Healthy Keiki. Healthy ʻOhana, Healthy Waimānalo.
It has been well-documented that Native Hawaiians, the indigenous peoples of Hawaiʻi, have poorer health behaviors compared to other major ethnicities. A community impact study suggests that broad-based community approaches are the most effective in reaching the Waimānalo community and improving health. OLA KINO is a grassroots culture-based program that aims to promote ʻike Hawaiʻi, ʻŌlelo Hawaiʻi, and healthy behavior among Native Hawaiian youth.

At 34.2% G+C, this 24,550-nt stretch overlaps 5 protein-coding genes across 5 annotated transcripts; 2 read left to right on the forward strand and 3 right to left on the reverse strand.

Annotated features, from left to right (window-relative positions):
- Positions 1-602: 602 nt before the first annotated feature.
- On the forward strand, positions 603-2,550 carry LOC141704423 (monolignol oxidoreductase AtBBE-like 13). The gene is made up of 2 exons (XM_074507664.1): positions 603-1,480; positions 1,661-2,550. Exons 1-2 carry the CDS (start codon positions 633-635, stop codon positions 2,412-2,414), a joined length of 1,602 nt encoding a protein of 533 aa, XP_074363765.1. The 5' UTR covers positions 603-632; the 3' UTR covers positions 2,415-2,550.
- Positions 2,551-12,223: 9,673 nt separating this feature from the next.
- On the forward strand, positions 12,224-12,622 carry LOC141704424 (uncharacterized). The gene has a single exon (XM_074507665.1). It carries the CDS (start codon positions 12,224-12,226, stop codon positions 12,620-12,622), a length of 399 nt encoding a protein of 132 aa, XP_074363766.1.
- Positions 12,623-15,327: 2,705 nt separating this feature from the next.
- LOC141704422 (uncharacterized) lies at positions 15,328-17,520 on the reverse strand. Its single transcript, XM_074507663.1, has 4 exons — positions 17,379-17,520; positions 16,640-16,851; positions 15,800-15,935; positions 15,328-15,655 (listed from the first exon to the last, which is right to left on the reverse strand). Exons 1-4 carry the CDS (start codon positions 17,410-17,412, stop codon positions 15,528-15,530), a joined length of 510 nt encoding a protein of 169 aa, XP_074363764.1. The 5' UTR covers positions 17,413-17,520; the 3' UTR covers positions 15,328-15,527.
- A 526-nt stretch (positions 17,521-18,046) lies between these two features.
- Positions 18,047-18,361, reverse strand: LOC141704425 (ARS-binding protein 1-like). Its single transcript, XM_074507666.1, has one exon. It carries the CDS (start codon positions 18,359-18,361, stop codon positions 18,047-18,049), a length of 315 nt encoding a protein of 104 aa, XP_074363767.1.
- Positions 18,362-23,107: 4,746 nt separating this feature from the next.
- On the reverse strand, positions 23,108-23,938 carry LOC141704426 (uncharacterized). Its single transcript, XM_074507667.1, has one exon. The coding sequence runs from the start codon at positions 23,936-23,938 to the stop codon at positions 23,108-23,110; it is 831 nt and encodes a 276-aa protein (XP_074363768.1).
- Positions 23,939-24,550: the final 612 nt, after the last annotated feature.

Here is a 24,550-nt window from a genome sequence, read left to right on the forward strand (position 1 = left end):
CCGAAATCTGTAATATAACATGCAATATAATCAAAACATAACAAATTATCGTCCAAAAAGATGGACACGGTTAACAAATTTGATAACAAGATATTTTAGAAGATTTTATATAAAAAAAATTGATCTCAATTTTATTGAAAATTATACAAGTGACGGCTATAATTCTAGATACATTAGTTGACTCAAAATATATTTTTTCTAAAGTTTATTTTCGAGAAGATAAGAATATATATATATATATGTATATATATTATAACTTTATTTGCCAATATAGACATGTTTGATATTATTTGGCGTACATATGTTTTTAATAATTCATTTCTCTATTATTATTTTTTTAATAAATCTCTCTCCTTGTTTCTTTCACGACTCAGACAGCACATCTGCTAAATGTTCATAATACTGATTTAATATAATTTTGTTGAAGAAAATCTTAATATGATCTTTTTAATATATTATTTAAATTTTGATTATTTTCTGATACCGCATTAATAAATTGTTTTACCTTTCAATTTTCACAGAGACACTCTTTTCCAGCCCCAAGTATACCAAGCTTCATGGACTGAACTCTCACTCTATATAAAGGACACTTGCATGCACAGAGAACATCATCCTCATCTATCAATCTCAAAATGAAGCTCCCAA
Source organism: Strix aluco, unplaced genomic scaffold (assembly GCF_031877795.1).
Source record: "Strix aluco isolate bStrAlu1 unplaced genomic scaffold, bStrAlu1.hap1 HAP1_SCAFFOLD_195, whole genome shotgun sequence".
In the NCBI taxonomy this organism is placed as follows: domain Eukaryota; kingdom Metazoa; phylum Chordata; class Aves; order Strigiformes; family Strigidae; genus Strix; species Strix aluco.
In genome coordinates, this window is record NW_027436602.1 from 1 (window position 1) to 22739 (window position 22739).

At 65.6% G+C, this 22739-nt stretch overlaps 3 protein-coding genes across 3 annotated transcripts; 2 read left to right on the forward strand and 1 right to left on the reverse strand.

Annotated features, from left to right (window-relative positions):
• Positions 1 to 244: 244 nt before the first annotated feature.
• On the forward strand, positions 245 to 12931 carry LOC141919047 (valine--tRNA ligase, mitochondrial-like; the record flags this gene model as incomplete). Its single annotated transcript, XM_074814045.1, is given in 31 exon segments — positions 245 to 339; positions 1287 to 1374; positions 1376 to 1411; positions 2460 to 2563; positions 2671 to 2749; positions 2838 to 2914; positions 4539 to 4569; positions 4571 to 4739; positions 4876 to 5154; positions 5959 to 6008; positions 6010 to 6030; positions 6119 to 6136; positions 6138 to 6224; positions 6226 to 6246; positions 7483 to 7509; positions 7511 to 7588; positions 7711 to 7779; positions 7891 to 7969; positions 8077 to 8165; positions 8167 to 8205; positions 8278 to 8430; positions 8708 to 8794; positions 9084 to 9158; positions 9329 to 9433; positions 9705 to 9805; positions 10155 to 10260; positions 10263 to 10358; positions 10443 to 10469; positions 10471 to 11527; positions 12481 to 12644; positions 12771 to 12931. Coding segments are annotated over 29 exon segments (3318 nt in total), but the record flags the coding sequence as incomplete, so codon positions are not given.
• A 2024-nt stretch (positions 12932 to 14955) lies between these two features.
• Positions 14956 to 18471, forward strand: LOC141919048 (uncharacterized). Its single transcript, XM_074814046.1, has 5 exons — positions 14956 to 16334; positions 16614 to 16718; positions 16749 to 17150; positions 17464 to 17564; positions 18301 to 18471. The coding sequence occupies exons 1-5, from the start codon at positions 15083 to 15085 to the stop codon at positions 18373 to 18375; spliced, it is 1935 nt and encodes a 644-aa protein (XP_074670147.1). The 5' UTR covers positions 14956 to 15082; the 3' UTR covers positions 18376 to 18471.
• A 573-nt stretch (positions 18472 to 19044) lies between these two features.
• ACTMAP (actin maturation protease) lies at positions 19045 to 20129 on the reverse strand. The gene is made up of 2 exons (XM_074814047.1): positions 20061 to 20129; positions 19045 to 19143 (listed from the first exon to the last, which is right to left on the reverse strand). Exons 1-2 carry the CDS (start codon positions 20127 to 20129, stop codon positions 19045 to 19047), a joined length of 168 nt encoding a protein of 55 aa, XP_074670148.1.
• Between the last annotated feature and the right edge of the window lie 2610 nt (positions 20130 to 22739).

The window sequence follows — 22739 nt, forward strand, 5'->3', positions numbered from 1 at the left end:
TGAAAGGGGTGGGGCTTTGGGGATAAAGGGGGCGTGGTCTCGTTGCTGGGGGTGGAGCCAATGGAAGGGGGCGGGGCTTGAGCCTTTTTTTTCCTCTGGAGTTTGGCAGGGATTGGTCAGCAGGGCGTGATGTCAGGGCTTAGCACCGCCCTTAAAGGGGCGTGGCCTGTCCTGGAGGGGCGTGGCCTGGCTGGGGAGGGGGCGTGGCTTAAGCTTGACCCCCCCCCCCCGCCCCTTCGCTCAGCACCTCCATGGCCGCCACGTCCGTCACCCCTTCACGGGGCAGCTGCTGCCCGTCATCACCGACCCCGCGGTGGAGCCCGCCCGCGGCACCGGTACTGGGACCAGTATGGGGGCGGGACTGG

OLA KINO consists of four modules: ʻĀina (ʻland’)-based and Kai (ʻocean’)-based health, Kanu (plant) and Huki (pull/harvest).
In the ʻĀina module, children learn land-based exercise. During Kai, children learn about ocean safety, swimming techniques, and how to hoe waʻa (ʻpaddle canoe’). Children develop the following skills: planting and harvesting vegetables, maintaining an aquaponics system, swimming techniques, paddling on a double-hulled canoe, making lāʻau lapaʻau (medicinal plants), protocol, and carving stone implements. Although the program was originally intended to improve youth health, other community members became involved with OLA KINO as the program progressed, resulting in enriching opportunities for keiki and ʻohana.
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